Well water contamination has occurred after gas drilling started
The U.S. Environmental Protection Agency (EPA) held public meetings in Binghamton NY on Sept. 13 & 15 to hear testimony about possible adverse impacts on drinking water caused by gas drilling using a controversial process called hydraulic fracturing, or "fracking". The EPA held a series of such meetings in several states to hear not only from concerned citizens, but also independent experts and industry.
Hundreds of concerned citizens came to express their views in two minute speeches over the course of four meetings in upstate NY. Many demonstrated outside the meeting hall and held placards, as in the photo (courtesy of NRDC.org), and one man carried a jug of fouled drinking water labeled "Dimock, PA", a town where well water contamination has terrified and angered residents who believe that fracking is the cause. Some residents have clear evidence of natural gas in their water since it is flammable and they can ignite their tap water.
The gas industry, on the other hand, has repeatedly declared that the drilling process is safe and has caused no contamination of drinking water. At they same time, they have refused to disclose the chemicals used in fracking, and thus any chemical contamination of drinking water can not be traced to their drilling sites.
Using a new horizontal drilling process, companies are drilling up to 16 horizontal wells from a single vertical well. With as many as 5 million gallons of water per horizontal well, up to 80 million gallons of water are used at each site. Thousands of sites are anticipated, elevating the concern of local residents.
Some of the many questions that the public wants answered are: where the companies are getting the large quantities of water, where the chemically-treated waste water goes, what chemicals are used, what will happen to the waste water that remains underground, and how will the waste water that is returned to the surface be cleaned up?
"There's a big difference between a 100,000 gallon hydrofrack and a three million to five million gallon hydrofrack," said Neil Woodworth, executive director of the Adirondack Mountain Club. He warned that the Northeast probably lacks the capacity to clean up the chemical-laden hydrofracking fluids. "Water in New York State is the most precious resource we have and we can't afford to contaminate it," he said.
The gas industry says that the chemicals are only present in trace quantities, 0.5% of the water. What they do not say, however, is that 0.5% of 80 million gallons of water per well is a very big number. 80 million gallons of water = 640 million pounds, so by weight, 0.5% equates to 3.2 Million pounds of chemicals! Some of the known chemicals are carcinogenic. How much of these chemicals end up in the drinking water of local residents?
"The EPA's study of hydrofracking will be crucial to understanding the gap between the thousands of reported contamination cases and the gas industry's denials of culpability," said Roger Downs, conservation program manager for the Sierra Club Atlantic Chapter. "We are confident that a scientific analysis of drilling will demonstrate that fracking, as it is currently practiced, is unsafe."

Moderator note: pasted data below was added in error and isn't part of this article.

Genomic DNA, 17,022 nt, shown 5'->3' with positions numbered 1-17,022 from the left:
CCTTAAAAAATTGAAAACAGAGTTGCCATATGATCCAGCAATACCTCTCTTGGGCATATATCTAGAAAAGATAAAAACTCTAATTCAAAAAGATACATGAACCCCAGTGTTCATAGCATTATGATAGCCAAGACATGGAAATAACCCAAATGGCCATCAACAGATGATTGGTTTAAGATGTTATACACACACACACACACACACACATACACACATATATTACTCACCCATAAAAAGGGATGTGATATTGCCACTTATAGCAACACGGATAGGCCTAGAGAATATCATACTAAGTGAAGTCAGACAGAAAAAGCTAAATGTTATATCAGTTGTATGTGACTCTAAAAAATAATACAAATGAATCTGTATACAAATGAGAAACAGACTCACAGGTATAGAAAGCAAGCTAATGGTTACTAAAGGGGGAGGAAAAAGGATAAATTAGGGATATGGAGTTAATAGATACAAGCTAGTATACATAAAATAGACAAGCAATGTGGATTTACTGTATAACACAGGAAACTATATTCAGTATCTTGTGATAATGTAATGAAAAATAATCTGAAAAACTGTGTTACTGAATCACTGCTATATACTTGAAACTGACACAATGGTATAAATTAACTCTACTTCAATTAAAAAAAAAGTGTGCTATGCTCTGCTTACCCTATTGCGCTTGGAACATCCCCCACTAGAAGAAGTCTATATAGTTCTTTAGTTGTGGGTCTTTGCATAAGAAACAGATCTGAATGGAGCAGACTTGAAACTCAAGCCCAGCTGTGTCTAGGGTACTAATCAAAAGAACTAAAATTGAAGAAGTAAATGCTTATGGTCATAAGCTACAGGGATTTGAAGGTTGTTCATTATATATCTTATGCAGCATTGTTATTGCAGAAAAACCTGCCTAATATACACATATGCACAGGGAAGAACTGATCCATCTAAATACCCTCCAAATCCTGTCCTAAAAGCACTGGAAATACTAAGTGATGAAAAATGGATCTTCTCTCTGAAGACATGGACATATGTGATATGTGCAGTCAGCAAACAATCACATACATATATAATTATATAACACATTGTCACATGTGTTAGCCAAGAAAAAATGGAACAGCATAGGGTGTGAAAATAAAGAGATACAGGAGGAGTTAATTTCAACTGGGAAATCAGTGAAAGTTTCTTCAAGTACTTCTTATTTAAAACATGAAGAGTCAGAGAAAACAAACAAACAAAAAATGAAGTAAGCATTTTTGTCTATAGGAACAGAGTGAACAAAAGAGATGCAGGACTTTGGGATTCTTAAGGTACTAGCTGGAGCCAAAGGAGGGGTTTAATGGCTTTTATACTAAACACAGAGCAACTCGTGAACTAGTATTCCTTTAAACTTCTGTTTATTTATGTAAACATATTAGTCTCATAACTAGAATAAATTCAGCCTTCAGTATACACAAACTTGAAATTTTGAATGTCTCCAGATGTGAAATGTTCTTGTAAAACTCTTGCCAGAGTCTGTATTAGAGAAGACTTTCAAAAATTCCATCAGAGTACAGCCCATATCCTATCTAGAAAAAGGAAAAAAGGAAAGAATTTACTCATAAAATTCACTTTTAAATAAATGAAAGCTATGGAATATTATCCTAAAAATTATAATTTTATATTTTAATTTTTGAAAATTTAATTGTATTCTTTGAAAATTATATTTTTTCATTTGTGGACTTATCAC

U.S. Congressman Maurice Hinchey (D-NY) said the study must be "Unbiased and comprehensive, and EPA must get out into the field to understand what is happening and what must be done to protect water supplies and health. EPA must not be influenced by industry or politics, as they were in 2004, and ensure the study is carried out in the public interest."
The 2005 U.S. Energy Act exempted the gas industry from key federal environmental laws including the Clean Water Act, leaving permitting authority to individual states. The current hearings are a first step in putting the industry under the oversight of the federal government and EPA regulations, and people feel that the gas industry is now in a rush to obtain drilling permits prior to federal control.
The people simply want to know the truth about drinking water contamination by fracking. If fracking is as safe as the gas industry says, they should not be in a rush to drill and should allow the EPA time to determine the truth. If it is not safe, either the process needs to be altered so that it is safe, or else it has to be banned.
To get a feel about what people are going through, listen to some long-time residents of Dimock PA tell their stories about well water contamination which occurred only after the gas drilling started nearby.
There is much to be learned before proceeding with fracking in NY state, and we are fortunate that the EPA has undertaken the task. New Yorkers are also fortunate that the state Senate has passed a bill for a drilling moratorium. However, the bill still needs passage by the state Assembly. To take action, contact Assembly Speaker Silver and your Assembly member by clicking here.